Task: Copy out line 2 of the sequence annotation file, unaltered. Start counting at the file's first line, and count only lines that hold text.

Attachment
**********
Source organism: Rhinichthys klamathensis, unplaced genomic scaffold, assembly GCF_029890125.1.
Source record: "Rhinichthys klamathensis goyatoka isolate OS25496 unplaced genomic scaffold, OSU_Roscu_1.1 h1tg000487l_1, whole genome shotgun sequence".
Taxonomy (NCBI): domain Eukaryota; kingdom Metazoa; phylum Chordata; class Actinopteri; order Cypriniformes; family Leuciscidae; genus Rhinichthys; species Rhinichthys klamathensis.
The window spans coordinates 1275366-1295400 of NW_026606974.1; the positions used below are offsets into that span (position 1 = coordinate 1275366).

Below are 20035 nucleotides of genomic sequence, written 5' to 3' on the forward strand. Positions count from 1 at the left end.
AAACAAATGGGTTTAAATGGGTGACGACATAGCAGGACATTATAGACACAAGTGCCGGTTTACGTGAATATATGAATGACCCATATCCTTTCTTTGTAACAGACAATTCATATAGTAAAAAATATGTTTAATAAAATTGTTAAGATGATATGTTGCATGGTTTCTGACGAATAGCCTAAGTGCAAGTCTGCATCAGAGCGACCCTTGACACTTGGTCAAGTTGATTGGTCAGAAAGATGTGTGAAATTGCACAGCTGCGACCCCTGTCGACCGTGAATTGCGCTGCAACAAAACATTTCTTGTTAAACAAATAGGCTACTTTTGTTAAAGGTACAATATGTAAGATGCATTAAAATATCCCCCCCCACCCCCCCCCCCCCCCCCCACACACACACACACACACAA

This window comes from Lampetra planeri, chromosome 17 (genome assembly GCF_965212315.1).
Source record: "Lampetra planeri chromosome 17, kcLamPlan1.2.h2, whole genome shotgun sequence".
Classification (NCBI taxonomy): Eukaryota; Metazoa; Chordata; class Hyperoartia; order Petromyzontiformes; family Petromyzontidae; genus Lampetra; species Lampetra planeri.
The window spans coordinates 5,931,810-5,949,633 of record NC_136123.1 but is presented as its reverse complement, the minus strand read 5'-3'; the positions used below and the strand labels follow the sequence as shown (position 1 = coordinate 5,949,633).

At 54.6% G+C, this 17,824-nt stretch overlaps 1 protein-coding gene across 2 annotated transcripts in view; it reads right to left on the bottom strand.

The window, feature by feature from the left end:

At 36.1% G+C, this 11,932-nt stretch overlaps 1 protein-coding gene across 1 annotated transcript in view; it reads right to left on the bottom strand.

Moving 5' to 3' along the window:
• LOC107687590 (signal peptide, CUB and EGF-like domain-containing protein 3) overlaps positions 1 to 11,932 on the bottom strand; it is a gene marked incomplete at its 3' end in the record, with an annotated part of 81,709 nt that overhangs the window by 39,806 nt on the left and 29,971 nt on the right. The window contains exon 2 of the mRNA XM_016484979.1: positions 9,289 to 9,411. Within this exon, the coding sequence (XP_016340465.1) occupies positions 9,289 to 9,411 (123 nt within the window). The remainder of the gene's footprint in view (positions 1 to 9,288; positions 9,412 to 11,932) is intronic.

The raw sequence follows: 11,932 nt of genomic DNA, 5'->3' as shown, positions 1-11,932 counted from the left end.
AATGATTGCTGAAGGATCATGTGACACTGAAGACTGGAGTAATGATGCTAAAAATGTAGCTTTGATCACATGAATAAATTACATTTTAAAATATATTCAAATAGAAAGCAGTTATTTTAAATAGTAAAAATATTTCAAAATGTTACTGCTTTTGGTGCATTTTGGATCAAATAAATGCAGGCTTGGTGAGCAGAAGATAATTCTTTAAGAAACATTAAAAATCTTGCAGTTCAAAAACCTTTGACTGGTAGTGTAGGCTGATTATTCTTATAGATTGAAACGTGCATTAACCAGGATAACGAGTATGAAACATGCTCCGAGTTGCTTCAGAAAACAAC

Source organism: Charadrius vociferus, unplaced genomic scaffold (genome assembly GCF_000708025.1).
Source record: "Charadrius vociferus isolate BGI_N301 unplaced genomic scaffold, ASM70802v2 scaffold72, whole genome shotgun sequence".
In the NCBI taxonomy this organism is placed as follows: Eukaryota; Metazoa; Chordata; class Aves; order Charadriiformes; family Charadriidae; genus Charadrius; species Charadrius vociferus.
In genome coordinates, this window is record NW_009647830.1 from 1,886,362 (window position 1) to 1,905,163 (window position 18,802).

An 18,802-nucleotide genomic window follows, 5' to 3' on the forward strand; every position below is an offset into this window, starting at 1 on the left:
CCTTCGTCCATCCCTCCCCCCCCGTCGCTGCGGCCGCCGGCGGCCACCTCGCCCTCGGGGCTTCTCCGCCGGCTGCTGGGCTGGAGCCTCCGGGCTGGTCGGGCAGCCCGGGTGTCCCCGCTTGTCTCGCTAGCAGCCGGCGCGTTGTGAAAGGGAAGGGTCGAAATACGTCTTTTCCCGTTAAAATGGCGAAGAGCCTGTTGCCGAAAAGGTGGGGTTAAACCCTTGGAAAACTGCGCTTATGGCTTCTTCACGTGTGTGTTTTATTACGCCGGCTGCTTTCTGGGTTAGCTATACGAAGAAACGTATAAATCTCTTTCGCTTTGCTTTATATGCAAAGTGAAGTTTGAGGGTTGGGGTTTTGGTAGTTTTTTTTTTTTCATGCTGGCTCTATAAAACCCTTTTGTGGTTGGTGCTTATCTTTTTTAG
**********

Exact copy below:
Source record: "Rhinichthys klamathensis goyatoka isolate OS25496 unplaced genomic scaffold, OSU_Roscu_1.1 h1tg000487l_1, whole genome shotgun sequence".